Drive is an amazing movie, and I don’t think I could stand to watch it again.

This isn’t because of a third act or epilogue that throws everything else into doubt, or recontextualizes everything into a sloppy mess. The ending is perfect for what happened. But this is a movie that gives us a life that seems…fine, really. Not amazing, not glamorous, but livable, interesting, and with just a hint of emotional connection that might blossom into more. Then it takes that amazing set piece and throws it against the wall, slowing down time so we can watch it just before it hits, trace the cracks in its foundation, and finally see the whole thing become falling shards. It ruins the main character, after giving us enough time to sympathize with and maybe understand him.

The plot revolves around the driver, played by Ryan Gosling and who, as far as I know, is never given a name. He lives alone, in a room with only the bare minimum needed to live, and he’s an excellent driver. He makes a living by day as a stunt car driver for the movies in Los Angeles, and by night as a getaway driver. So far, it seems like a standard noir setup, begging for one more score so he can get out of the game.

What happens instead is that he slowly, accidentally, starts to connect with his neighbor, a single mother and her young kid. No one specifically reaches out to another person, but a few accidental meetings bring them together, and they almost start to seem like a family. In a less assured movie there would be sappy declarations of feeling whole and “artistic” scenes of the Driver and Irene in bed together, but nothing of the sort happens here. Whether you think they’re sleeping together or just spending time together, a real emotional connection develops, and I’d argue that you could make a whole movie out of that relationship. Instead, the father comes home from prison, and things go south in unexpected ways.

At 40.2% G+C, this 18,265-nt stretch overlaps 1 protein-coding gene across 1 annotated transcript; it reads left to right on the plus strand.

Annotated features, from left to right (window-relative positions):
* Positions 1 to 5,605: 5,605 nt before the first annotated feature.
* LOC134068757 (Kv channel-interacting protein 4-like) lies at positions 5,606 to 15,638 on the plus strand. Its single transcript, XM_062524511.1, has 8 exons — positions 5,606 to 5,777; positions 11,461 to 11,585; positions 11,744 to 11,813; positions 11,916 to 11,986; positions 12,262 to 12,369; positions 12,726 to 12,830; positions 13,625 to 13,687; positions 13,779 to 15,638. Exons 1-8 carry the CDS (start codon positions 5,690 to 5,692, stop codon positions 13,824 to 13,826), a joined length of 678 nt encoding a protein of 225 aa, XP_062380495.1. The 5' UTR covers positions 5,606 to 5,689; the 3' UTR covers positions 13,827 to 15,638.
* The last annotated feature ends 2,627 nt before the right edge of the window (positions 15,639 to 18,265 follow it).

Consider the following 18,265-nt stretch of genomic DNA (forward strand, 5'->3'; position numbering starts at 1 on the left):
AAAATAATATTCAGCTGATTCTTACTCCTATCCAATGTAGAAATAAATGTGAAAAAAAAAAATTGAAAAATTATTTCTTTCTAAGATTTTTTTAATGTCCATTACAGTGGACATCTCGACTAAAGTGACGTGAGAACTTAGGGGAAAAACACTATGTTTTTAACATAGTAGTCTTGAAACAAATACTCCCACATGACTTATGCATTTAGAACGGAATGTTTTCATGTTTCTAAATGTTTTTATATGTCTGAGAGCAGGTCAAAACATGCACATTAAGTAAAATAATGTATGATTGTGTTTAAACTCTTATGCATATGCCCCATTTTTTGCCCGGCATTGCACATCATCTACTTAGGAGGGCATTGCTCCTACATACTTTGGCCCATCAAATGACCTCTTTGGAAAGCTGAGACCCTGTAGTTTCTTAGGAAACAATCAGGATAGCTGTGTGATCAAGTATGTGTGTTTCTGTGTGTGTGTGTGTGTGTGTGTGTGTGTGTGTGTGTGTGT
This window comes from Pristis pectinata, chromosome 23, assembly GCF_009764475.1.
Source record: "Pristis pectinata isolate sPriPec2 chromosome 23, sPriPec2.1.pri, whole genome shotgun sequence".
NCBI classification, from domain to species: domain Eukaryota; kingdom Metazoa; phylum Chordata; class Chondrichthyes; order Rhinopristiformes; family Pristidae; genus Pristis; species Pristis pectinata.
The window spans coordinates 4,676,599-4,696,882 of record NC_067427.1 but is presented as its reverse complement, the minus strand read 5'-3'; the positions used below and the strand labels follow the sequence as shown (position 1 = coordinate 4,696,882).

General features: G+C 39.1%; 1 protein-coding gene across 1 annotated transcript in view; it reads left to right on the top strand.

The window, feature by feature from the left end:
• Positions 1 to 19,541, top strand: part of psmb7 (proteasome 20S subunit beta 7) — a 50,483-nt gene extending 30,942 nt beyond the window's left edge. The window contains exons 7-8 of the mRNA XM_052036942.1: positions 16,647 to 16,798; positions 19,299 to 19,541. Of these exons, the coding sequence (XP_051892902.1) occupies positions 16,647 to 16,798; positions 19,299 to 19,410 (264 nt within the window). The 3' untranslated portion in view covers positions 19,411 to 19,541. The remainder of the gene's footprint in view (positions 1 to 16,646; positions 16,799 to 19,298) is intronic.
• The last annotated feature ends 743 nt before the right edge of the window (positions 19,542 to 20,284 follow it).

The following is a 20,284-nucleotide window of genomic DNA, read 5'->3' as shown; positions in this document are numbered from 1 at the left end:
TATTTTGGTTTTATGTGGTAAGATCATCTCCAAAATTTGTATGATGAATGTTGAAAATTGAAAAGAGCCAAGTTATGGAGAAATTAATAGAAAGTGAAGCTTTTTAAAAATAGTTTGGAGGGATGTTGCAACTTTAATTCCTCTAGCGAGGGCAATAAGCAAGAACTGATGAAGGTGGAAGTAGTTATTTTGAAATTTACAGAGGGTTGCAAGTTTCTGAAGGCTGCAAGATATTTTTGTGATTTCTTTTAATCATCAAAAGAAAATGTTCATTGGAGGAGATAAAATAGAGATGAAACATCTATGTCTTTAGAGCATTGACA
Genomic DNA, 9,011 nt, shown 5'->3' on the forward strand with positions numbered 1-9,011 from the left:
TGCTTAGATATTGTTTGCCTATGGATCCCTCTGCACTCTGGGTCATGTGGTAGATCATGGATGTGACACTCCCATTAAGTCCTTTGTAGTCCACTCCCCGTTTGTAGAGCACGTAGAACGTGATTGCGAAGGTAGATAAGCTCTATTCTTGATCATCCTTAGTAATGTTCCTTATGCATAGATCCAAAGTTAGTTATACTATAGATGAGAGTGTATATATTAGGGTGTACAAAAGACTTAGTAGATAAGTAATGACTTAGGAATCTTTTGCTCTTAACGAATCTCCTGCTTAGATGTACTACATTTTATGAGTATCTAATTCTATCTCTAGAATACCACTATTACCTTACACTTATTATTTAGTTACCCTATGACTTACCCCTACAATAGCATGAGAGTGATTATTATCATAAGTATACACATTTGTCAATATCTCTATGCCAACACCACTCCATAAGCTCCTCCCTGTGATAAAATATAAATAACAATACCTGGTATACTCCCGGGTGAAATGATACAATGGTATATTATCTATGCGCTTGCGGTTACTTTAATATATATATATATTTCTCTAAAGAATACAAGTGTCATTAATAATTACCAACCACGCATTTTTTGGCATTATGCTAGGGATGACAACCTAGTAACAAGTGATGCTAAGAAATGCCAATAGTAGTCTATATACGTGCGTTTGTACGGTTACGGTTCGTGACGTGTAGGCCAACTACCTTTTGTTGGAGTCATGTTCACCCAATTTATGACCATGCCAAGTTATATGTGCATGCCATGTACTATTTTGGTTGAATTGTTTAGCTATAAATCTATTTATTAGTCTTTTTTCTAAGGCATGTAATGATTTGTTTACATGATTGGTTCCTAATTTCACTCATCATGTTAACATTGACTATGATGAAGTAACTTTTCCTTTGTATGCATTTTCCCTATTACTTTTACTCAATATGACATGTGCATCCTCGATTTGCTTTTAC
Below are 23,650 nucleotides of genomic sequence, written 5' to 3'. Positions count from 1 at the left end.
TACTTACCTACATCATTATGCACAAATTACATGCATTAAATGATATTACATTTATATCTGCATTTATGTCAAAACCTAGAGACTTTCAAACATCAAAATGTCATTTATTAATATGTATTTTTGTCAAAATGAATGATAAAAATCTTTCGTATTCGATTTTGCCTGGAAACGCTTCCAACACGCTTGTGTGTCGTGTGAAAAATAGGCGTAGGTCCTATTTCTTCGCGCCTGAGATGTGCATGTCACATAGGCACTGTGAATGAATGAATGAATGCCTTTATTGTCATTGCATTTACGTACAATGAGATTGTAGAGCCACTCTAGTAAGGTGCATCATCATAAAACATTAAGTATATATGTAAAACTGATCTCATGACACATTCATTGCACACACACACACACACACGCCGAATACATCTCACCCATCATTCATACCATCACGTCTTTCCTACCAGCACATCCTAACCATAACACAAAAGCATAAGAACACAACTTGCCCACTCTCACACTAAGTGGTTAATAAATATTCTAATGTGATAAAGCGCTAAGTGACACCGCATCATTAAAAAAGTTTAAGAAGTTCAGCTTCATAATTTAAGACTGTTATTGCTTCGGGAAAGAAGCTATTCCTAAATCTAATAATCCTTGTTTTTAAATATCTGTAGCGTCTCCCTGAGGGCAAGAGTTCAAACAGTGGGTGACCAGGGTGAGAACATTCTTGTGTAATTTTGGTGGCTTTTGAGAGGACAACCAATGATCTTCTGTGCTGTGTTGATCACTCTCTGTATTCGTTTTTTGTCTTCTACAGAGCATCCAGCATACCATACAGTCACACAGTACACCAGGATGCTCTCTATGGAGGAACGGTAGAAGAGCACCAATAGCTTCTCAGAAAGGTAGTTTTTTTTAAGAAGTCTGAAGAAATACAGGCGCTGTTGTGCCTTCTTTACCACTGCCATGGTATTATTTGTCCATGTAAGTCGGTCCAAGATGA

I am ill equipped to review movies, for the most part. I have seen my share, but I’m not a cinephile who could point to how a particular angle was first created, how it’s most often used, and how it’s different in a given scene than it usually is. So I don’t know if I can do Drive justice without spoiling most of the movie, or just rambling about how pretty it is. What I can say is that it knows how to get what it needs to out of surprise and powerful moments, and it understands that you can’t go from high point to high point; downtime matters, and pausing just long enough will make the highs hit harder. It also knows that violence is shocking in real life, not glorious, and those moments are queasy at best, downright horrifying at worst. There are no “Fuck Yeah!” moments here. Any thought of “winning” with violence is erased by just how far our hero can and does go when he’s pushed hard enough.

I won’t say you need to see Drive. This isn’t a movie for everyone. But for God’s sakes, if you’ve ever felt bored with an action movie you’d looked forward to, or predicted how a car chase scene will end and been proven right, you should go see Drive. It is brutal, heartfelt, and brilliant. And the music is perfect.


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